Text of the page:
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Is a parallel Spring-MVC application possible with a non-spring web app?

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Dear Spring Gurus,

I have a Tomcat application pretty huge. Very ctitical to the business (real money making). But it is legacy Java code. Meaning, JSP (with a lot of Javascript, Java code), Servlets (with thousands of lines of code) and so on. We want to get away from this crappy code. Now a request has come for another application (different purpose, different functionality). We need it at another context root /NewApp lets say under the legacy application directory structure. Like a mini-site. It will have a different URL, could even be serving a few virtual hosts.

We dont want to extend the Legacy code. We want to move to better technologies and better way of doing things. We are strongly for Spring (tiles, jackson etc. etc.) and all the things it has to offer including portlets. So, we are thinking of possibilities of bringing in DispatcherServlet/ContextLoaderListener/configLocation etc into the legacy app web.xml and have a spring app side by side.

The main reason is the new app has serious dependencies on the legacy services and libraries.

1. Is this peaceful coexistance possible?
2. What are the challenges that we could possibly face?
3. Can you please point us to any example configurations?

We cant separate them out unfortunately. Appreciate your insight into this.

Thank you!!
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Eclipse IDE Spring Tomcat Server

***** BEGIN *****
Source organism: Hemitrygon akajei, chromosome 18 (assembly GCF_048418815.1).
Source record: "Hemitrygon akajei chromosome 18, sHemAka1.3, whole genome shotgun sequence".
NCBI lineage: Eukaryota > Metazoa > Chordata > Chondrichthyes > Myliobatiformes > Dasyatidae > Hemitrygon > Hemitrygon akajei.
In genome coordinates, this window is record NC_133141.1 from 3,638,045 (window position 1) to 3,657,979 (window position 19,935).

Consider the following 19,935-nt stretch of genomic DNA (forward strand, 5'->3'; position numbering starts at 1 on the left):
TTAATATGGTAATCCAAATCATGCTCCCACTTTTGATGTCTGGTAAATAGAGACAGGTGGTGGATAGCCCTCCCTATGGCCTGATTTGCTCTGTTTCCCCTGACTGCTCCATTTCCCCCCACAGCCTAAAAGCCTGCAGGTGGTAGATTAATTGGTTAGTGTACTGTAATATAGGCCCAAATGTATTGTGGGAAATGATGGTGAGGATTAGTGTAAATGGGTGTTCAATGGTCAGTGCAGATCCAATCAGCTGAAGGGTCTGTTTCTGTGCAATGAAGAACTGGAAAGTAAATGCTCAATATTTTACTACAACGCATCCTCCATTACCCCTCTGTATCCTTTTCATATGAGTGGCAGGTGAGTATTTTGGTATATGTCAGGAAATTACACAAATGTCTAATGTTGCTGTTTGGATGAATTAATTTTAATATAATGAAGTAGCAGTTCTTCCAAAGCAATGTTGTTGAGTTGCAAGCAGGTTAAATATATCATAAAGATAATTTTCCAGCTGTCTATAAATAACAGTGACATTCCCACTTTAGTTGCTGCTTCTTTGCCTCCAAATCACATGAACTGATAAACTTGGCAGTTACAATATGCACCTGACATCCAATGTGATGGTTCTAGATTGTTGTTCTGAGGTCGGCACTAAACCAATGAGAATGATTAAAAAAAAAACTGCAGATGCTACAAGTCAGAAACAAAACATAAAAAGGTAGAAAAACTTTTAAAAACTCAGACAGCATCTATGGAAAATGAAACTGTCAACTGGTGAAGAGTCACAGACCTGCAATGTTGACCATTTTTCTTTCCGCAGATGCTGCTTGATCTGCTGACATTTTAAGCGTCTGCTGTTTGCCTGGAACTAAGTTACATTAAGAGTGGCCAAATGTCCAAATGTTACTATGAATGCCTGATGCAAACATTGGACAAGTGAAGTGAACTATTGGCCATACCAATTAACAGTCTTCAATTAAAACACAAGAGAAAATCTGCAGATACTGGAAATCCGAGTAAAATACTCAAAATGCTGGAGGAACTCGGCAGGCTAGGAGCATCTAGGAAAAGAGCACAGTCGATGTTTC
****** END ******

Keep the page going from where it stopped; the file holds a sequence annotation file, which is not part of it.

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We did integrate a Struts application with a Spring MVC application. However, you have to be careful. Technically, SPring MVC can coexist with other servlets (home grown or Struts). You just map the URL to the DispatcherSevlet. However, remember that when you bring Spring MVC into your webapp, you are bringing in a lot of other 3rd party jars that Spring depends on. You might be using the older version of that jar in your existing code. This means that you might have to force an upgrade of a jar on the old code. Usually, moving to a newer version of most popular open source projects (like Apache Commons) is not a problem, but it's a good idea to test it

What we ended up doing is before writing even a line of Spring MVC code, we first identified the conflicts, upgraded the jars, and ran regression tests on the existing code. When everything ran fine, we started implementing the new functionality using Spring MVC
Consider Paul's rocket mass heater.
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